The idea is to systematically eliminate all loses of materials, waste, emissions, plus energy, and redirect the savings towards cost-efficient repair, reuse, remanufacturing, refurbishing and recycling. Where materials are downgraded, upcycling or beneficiation can lead to higher value products.
For many SMEs, this can mean environmental solutions and business opportunities rolled into one. Innovative products and services that minimise energy use and extend lifecycles in one form or another make good commercial sense.
Such good sense in fact that the most obvious question is perhaps why hasn’t the world taken CE on before? The three-point answer is complacency, the rising cost of commodities and urgent environmental warnings that have together reached a crisis-point. But it is never too late to begin!
Small businesses are the UK economy’s backbone, represent more than 99% of EU businesses and account for 85% of recently-created jobs. They provide two-thirds of the private sector employment.
But when it comes to CE, many busy companies also find themselves hamstrung by shortages of staff, time, resource, funding and information. And this is where our Circular Economy Club can help.
Fortunately, for businesses in the Northwest advice will be available after the co-launch of two Lancashire-based Circular Economy Clubs (CECs) – the Chamber Low Carbon CEC and the Preston CEC. For more detailed information about this free event at Brockholes, Preston New Road, Preston PR5 0AG, and to sign up, please go to https://www.eventbrite.co.uk/e/circular-economy-club-launch-18th-june-2019-tickets-59181763247?aff=ebapi.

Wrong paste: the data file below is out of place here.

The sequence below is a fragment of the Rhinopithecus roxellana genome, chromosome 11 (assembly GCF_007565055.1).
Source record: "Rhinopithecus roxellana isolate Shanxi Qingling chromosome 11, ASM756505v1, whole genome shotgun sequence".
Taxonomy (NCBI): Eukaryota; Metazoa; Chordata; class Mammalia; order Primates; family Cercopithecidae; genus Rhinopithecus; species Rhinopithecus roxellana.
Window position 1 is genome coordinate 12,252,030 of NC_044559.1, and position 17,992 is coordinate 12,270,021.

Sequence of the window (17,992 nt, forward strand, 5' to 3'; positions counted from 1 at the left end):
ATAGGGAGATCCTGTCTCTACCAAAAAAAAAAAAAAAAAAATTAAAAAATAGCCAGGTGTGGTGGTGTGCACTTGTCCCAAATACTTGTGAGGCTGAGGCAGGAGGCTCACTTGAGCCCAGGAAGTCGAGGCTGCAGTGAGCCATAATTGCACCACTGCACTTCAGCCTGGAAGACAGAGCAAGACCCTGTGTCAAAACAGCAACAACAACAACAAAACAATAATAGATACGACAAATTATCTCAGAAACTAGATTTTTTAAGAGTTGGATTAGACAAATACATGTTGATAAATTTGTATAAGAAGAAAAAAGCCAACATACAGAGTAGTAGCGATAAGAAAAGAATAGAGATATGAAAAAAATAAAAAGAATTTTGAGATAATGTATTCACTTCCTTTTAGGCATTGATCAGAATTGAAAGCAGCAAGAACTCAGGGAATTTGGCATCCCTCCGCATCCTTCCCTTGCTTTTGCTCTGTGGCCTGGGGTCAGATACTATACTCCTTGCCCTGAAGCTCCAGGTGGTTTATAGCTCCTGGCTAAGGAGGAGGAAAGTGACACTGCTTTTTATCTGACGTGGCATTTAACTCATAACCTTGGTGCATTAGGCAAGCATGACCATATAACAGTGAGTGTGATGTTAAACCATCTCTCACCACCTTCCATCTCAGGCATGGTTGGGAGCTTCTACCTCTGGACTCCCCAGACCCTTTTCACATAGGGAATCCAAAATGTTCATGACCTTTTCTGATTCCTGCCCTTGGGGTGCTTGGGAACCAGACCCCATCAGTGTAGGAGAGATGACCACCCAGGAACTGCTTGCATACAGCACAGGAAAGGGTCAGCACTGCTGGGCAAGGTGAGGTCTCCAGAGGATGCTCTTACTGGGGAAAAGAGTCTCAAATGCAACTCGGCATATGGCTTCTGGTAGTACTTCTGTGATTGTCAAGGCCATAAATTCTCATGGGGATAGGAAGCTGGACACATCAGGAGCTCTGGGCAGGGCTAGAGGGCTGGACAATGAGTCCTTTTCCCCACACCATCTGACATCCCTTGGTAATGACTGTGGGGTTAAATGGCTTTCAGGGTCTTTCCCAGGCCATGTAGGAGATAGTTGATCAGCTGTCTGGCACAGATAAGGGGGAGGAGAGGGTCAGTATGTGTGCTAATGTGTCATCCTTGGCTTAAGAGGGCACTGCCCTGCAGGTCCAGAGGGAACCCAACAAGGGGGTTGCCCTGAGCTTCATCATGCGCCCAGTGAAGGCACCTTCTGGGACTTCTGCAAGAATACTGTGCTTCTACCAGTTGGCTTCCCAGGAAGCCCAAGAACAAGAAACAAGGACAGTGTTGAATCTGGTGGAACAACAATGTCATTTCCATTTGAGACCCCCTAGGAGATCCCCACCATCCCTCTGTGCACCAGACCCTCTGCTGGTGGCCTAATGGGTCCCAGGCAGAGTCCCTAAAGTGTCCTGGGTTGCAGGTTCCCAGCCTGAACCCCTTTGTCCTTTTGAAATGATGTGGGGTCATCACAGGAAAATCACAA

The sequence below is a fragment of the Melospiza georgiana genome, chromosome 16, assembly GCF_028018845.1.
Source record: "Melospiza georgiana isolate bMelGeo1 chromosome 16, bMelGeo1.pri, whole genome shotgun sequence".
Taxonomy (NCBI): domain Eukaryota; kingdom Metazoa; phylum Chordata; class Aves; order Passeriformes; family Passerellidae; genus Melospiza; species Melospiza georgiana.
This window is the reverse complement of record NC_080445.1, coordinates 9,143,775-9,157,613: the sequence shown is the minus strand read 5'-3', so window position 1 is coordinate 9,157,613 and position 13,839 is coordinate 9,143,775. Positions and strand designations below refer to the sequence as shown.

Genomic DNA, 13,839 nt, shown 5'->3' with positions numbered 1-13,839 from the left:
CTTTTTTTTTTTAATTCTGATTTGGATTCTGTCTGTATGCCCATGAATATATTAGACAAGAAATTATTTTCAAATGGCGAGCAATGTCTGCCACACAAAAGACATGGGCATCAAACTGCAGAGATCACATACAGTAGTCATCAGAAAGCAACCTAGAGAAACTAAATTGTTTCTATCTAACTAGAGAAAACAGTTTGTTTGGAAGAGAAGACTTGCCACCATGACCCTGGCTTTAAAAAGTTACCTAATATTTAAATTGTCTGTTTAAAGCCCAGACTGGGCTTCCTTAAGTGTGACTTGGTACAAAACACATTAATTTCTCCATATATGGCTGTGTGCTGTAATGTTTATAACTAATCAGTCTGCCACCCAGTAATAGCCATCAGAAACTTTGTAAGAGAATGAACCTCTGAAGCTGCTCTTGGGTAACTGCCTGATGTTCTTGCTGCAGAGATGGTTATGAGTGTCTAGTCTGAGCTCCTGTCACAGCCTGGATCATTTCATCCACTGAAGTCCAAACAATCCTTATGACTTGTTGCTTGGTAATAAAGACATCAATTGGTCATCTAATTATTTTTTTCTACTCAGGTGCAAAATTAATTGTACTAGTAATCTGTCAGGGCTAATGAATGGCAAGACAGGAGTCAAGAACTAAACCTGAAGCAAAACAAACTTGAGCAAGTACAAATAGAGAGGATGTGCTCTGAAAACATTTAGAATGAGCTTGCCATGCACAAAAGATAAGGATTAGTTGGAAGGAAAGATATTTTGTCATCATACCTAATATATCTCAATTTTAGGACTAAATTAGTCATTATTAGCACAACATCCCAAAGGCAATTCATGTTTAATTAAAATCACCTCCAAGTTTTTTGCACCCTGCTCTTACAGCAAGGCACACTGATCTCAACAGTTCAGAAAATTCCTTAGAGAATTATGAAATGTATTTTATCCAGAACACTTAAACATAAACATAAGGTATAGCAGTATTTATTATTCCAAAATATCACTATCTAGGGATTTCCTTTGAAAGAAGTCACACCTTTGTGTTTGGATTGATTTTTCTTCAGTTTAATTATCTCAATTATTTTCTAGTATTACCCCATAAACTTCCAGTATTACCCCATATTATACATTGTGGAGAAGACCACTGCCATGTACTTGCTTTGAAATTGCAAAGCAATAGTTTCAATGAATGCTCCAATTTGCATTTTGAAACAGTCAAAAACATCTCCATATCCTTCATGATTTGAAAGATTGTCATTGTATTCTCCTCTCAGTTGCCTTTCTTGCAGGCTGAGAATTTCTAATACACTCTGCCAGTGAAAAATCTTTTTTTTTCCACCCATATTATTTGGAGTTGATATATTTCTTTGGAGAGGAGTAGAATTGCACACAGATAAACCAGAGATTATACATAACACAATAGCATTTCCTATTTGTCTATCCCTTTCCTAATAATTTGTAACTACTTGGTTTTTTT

Finance is another important factor for many companies. Which is why we are holding “Green Money and How to Spend It” on Wednesday, 5th June – a “Drop In” style launch promoting the Chamber Low Carbon Grant for installing low carbon and energy efficient technologies.
Come and join us at a series of 30 minute seminars from 10:00 am to 4:00 pm, see an exhibition of available low carbon technologies, and meet more than 30 exhibitors, at the Dunkenhalgh Hotel BB4 5JP. Details are at https://www.eventbrite.co.uk/e/green-money-how-to-spend-it-wednesday-5th-june-2019-tickets-59181431254?aff=ebapi.
Incidentally, the date has been chosen carefully; 5th June every year is recognised as World Environment Day in some 143 countries. We are also approaching the mid-point of the Year of Green Action 2019. The 5th of June is also the last day of EU Sustainable Development Week.
A major piece of new legislation, and an equally important strategy published by Defra, are both very relevant.
The first is the draft Environment (Principles and Governance) Bill which will define the UK’s post-Brexit environmental regulatory framework. The second is the Resources and Waste Strategy for England.